Shetland Sheep: Rich in History, Rich in Textiles

Shetland Sheep: Rich in History, Rich in Textiles! Our farm mission is to enjoy and promote the wonderful diversity of the Shetland breed by fully utilizing to the best of our ability all they have to offer historically. We believe the best preservation and management of this breed includes it's full spectrum of history. We encourage old and new shepherds alike to join in the fun by engaging in fiber arts, especially spinning and knitting, as this breed is so intimately linked with those aspects of the arts.

Tuesday, December 29, 2009

Happy Sock Year!

Wheely Wooly Farm has had an incredible first year thanks to all of you! So many people have contributed to this first year as being outstandingly memorable. I would never have dreamed that so many great things could happen with our sheep, fiber, and yarns, as well as the many, many new friends we've made along the way! This picture shows where it all started....from the ground up!

These two pairs of socks were handspun by me from the very special ewe we now own, thanks to special friends of ours who were willing to part with her. Iris's wool became my dream sock. Honestly, I burned countless calories wiggling my feet in her warm, soft wool! The sock on the left is dyed with fruit punch drink mix, while the sock on the right is Iris's wool in the natural color, with a purple accent yarn. The yarns are both 2-plys, spun in a light weight worsted (meaning about a 3 or 4 on a yarn scale). This grist makes an excellent sock that is strong, and warm.

Then there is Sweetie! Her wool is soft and warm and a real delight to knit up as well!
The socks are from her wool in this picture.
These two pairs of socks are from wool I purchased, sheep unknown. The dark blue pair on the right are what I was wearing the day I hurried out into the snow with just my muck boots on, and was positively delighted at the cush and warmth! Bye bye soaking wet boot liners! fun colors with angora rabbit cuffs...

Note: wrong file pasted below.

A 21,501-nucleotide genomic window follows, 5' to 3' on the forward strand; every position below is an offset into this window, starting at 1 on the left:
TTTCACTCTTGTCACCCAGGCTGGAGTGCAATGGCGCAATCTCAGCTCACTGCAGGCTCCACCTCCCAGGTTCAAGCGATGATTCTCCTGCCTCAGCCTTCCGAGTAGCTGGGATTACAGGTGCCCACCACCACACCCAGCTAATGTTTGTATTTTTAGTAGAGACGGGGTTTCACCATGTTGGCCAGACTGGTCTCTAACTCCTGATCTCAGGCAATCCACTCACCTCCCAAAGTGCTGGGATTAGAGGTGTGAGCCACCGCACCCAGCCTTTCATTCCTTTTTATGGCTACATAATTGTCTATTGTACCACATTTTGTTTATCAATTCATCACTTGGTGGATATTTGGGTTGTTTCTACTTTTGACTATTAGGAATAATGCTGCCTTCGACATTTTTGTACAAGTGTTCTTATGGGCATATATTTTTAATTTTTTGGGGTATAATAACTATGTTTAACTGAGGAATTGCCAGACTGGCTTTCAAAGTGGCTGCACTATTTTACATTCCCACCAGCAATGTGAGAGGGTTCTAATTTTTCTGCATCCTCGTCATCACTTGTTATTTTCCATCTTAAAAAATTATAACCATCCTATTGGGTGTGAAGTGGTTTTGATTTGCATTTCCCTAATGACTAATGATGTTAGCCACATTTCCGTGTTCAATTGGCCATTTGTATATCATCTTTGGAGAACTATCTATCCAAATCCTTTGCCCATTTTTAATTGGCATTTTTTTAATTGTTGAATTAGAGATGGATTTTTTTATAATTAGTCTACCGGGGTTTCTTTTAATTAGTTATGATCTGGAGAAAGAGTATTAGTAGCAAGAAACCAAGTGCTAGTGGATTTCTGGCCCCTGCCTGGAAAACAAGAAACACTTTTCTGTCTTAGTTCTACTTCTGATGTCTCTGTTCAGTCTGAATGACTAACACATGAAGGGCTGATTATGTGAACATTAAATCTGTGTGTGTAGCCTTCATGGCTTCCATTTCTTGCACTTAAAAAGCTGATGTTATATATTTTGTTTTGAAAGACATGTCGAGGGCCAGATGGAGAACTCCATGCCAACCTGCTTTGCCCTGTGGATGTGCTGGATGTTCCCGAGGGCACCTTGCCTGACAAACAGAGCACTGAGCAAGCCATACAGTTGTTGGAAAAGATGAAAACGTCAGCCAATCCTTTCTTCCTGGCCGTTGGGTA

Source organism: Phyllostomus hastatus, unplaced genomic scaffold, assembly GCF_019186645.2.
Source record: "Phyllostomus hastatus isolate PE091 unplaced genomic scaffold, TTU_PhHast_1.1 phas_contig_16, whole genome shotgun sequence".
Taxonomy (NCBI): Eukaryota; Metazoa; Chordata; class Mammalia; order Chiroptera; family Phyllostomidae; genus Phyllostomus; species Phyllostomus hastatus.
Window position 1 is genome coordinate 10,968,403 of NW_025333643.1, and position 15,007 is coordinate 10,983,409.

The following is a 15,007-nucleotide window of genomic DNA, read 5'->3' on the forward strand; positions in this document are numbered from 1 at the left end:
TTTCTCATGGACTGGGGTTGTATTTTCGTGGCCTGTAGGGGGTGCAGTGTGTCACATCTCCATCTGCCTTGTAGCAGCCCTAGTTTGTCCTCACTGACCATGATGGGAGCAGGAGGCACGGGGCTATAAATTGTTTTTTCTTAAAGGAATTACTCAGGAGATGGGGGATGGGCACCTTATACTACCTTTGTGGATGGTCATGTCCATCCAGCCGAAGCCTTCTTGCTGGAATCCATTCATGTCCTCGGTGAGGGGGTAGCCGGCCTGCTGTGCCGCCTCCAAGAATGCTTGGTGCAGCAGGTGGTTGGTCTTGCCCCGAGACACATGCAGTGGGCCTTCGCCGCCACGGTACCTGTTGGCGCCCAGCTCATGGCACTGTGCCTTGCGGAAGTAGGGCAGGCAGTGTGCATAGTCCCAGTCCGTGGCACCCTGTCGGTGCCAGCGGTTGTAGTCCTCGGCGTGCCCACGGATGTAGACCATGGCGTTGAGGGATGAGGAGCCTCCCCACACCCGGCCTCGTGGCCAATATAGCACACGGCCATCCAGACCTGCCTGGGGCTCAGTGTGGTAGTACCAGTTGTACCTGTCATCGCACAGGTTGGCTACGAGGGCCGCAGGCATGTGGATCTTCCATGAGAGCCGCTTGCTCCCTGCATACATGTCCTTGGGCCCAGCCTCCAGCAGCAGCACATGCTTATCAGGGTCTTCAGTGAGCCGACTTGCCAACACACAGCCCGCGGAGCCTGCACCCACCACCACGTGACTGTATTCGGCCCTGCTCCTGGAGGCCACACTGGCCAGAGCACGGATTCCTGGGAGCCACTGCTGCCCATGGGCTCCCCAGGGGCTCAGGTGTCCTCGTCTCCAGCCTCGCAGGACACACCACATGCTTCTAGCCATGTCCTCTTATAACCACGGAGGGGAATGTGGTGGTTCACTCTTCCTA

To Romney wool soooooo easy to spin, but soooooo dense and heavy to wear!

To lovely Gwendolyn and her golden tips!

All of these socks were knit from my handspun yarn. Most were knit from one pattern, a pattern I highly recommend by Melinda Goodfellow. She can be found at Yankee Knitter Designs. She writes patterns for other things, but it's her sock pattern that has me hooked! It is sooooo well written, which is perfect for a handspinner who might spin up a variety of gauges of yarn. Her pattern covers it all, and is extremely well written to simplify the sock knitting process. Before long, you'll have most of the pattern memorized. There are so many wonderful patterns out there to be explored, but that can also be overwhelming. Melinda's "Classic Socks for the family in Fingering, Sport, and Worsted Weights" will open the door to anyone who wants to learn how to knit socks, or get better at knitting socks. After learning how to make the socks, you can begin throwing in your own creativity by changing yarns, intarsia, and so on. The creativity is endless! All of the socks you see above have been for my family. You can do it, too!

There is more to come on the excitement of socks in the new year, so I hope you'll continue to follow my blog! I don't think you'll be disappointed! If you learn to knit socks, please please send me a picture and I'll add it to my blog! I highly encourage all of you out there to experience the joy of Shetland wool by experiencing the warm, soft socks they produce!!

So back to our first year! Stay tuned for the next post for our top moments of the year! In the meantime...Happy Sock Year from Wheely Wooly Farm!

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